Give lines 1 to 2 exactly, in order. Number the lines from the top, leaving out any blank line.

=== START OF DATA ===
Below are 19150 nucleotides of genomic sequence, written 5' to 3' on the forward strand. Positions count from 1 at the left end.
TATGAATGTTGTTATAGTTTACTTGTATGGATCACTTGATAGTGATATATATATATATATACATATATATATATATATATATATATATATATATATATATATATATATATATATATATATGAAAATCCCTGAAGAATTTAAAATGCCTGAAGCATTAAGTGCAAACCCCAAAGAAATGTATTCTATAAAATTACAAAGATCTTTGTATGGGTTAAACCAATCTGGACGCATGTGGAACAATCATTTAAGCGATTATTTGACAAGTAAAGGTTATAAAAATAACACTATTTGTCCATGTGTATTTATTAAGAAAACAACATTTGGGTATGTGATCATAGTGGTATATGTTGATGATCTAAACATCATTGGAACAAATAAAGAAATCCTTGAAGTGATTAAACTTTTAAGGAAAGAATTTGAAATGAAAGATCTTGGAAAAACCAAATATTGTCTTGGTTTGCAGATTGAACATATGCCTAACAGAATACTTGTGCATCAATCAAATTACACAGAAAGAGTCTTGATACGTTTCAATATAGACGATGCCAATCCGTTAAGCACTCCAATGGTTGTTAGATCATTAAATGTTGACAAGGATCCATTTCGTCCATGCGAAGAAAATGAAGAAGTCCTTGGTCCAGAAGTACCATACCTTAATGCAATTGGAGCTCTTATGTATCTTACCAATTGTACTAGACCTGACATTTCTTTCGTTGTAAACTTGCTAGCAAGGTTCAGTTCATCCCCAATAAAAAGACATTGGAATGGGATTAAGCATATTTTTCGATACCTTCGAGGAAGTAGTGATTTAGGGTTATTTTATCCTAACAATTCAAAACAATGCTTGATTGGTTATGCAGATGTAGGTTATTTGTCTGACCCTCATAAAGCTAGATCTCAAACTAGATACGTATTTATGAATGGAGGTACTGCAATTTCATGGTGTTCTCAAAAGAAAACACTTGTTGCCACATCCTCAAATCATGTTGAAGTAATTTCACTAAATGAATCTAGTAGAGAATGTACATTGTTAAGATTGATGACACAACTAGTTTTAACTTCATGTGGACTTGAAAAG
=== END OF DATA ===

Below are 19150 nucleotides of genomic sequence, written 5' to 3' on the forward strand. Positions count from 1 at the left end.
TATGAATGTTGTTATAGTTTACTTGTATGGATCACTTGATAGTGATATATATATATATATACATATATATATATATATATATATATATATATATATATATATATATATATATATATATATGAAAATCCCTGAAGAATTTAAAATGCCTGAAGCATTAAGTGCAAACCCCAAAGAAATGTATTCTATAAAATTACAAAGATCTTTGTATGGGTTAAACCAATCTGGACGCATGTGGAACAATCATTTAAGCGATTATTTGACAAGTAAAGGTTATAAAAATAACACTATTTGTCCATGTGTATTTATTAAGAAAACAACATTTGGGTATGTGATCATAGTGGTATATGTTGATGATCTAAACATCATTGGAACAAATAAAGAAATCCTTGAAGTGATTAAACTTTTAAGGAAAGAATTTGAAATGAAAGATCTTGGAAAAACCAAATATTGTCTTGGTTTGCAGATTGAACATATGCCTAACAGAATACTTGTGCATCAATCAAATTACACAGAAAGAGTCTTGATACGTTTCAATATAGACGATGCCAATCCGTTAAGCACTCCAATGGTTGTTAGATCATTAAATGTTGACAAGGATCCATTTCGTCCATGCGAAGAAAATGAAGAAGTCCTTGGTCCAGAAGTACCATACCTTAATGCAATTGGAGCTCTTATGTATCTTACCAATTGTACTAGACCTGACATTTCTTTCGTTGTAAACTTGCTAGCAAGGTTCAGTTCATCCCCAATAAAAAGACATTGGAATGGGATTAAGCATATTTTTCGATACCTTCGAGGAAGTAGTGATTTAGGGTTATTTTATCCTAACAATTCAAAACAATGCTTGATTGGTTATGCAGATGTAGGTTATTTGTCTGACCCTCATAAAGCTAGATCTCAAACTAGATACGTATTTATGAATGGAGGTACTGCAATTTCATGGTGTTCTCAAAAGAAAACACTTGTTGCCACATCCTCAAATCATGTTGAAGTAATTTCACTAAATGAATCTAGTAGAGAATGTACATTGTTAAGATTGATGACACAACTAGTTTTAACTTCATGTGGACTTGAAAAG